"Why be broken, when you can be gold?" ~ Sarah Rees Brennan

The pandemic has shattered our World. So how do we heal these wounds? Should we expect, or even hope, for a return to what was? Just as a shattered bowl can never be fully mended - our bodies, our businesses, and our society can never be exactly what they were.

This impossibility of return should be cause for despair. But, paradoxically, it is a good thing that we cannot go back – and the ancient Japanese art of repairing broken pottery shows us why and how to work with failure. This ancient art – Kintsugi - can help us rebuild.

A beloved cup or bowl - perhaps a family heirloom - slips from our grasp and falls to the floor, shattering into pieces. A serious illness or injury rends our bodies and spirit. A pandemic forces businesses to furlough and lay-off employees, or close altogether. A nation in turmoil tears at the foundation that makes civil society possible.

The pandemic that struck this past winter shattered our collective vessel. The breaks happened fast and were painful to see and to experience. But just eighteen months later the first hints of gold are coming into view.

Obviously, we cannot and should not throw ourselves away when this happens. Instead, we can relish the blemishes and learn to turn these scars into art like - Kintsugi , an ancient Japanese practice that beautifies broken pottery.

Kintsugi, or gold splicing, is a physical manifestation of resilience. Instead of discarding marred vessels, practitioners of the art repair broken items with a golden adhesive that enhances the break lines, making the piece unique. They call attention to the lines made by time and rough use; these are not a source of shame.

We are often relieved when other is truthful, we are afraid to expose ourselves. Psychologists call this distinction “beautiful mess effect.” We see other people’s honesty about their flaws as positive, but we consider admitting to our own failures much more problematic.

The Kintsugi approach instead makes the most of what already is, highlights the beauty of what we do have, flaws and all, rather than leaving us eternally grasping for more, different, other, better. As the Stanford Encyclopedia of Philosophy explains, in Japanese Zen, the practitioner sits and works with what is.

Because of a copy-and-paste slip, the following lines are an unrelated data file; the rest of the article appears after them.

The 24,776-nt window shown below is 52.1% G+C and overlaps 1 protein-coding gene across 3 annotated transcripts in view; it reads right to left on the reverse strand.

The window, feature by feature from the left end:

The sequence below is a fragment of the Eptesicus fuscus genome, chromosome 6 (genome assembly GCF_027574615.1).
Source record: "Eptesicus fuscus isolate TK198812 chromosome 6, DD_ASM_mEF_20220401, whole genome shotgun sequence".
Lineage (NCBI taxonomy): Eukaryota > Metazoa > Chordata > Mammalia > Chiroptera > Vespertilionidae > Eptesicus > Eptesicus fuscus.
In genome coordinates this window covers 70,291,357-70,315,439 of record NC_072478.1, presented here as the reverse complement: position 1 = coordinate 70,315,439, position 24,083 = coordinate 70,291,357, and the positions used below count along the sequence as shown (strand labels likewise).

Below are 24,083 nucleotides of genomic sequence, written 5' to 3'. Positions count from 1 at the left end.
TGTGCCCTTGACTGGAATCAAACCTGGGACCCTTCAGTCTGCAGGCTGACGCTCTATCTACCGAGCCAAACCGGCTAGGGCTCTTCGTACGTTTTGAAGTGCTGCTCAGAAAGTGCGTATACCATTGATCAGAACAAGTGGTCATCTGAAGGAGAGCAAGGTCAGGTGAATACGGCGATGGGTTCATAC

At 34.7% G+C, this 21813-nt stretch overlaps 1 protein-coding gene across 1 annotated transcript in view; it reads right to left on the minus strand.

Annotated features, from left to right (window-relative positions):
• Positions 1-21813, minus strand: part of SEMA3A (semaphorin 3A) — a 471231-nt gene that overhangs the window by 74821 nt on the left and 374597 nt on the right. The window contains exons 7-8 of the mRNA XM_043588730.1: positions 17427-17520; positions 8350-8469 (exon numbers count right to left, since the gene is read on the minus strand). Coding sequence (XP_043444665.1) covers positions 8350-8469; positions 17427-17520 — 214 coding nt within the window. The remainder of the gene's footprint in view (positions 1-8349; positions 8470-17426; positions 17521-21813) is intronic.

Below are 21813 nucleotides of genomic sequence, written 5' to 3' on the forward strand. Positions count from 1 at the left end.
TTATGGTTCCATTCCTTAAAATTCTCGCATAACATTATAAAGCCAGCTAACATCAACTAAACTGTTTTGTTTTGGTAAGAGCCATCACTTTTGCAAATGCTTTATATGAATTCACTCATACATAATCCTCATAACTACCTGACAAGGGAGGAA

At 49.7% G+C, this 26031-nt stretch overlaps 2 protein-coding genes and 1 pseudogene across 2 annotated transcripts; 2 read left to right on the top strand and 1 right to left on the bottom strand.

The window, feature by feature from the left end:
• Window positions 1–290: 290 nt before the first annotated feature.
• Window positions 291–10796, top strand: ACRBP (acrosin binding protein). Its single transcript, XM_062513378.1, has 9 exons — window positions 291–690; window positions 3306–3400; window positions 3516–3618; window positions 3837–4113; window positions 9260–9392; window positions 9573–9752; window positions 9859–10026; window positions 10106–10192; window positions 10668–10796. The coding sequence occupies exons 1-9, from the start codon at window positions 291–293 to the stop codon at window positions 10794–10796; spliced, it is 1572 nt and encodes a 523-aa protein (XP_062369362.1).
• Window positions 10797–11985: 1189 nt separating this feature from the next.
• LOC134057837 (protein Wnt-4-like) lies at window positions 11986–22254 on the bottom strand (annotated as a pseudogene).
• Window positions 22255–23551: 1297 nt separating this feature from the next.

In other words, the experiences you have, and the person you already are sufficient. You may, of course, occasionally chip and break and need repairs. And that is fine. But reality is the best and most abundant material on the planet, available to anyone, for free, and we can all use what we already have - including our flaws - to be beautiful. After all, our cracks are what give us character.

What patterns of gold will trace the fractures in our civil society? It is too soon to tell. The damage is still spreading, even as we gather up the pieces. But, as in so many other areas, people are coming together to bind up their collective wounds. From creative solutions for keeping food pantries stocked to neighborhood groups volunteering to pick up trash where sanitation budgets have been cut, there is hope that efforts to repair what has broken will ultimately lead to something even better.

Kintsugi sees this clearly. It acknowledges that while our breaks may be permanent, we should never be diminished by the scars that form. By covering them in gold that never fades, they become part of our history - a source of wisdom and a reminder of our strength.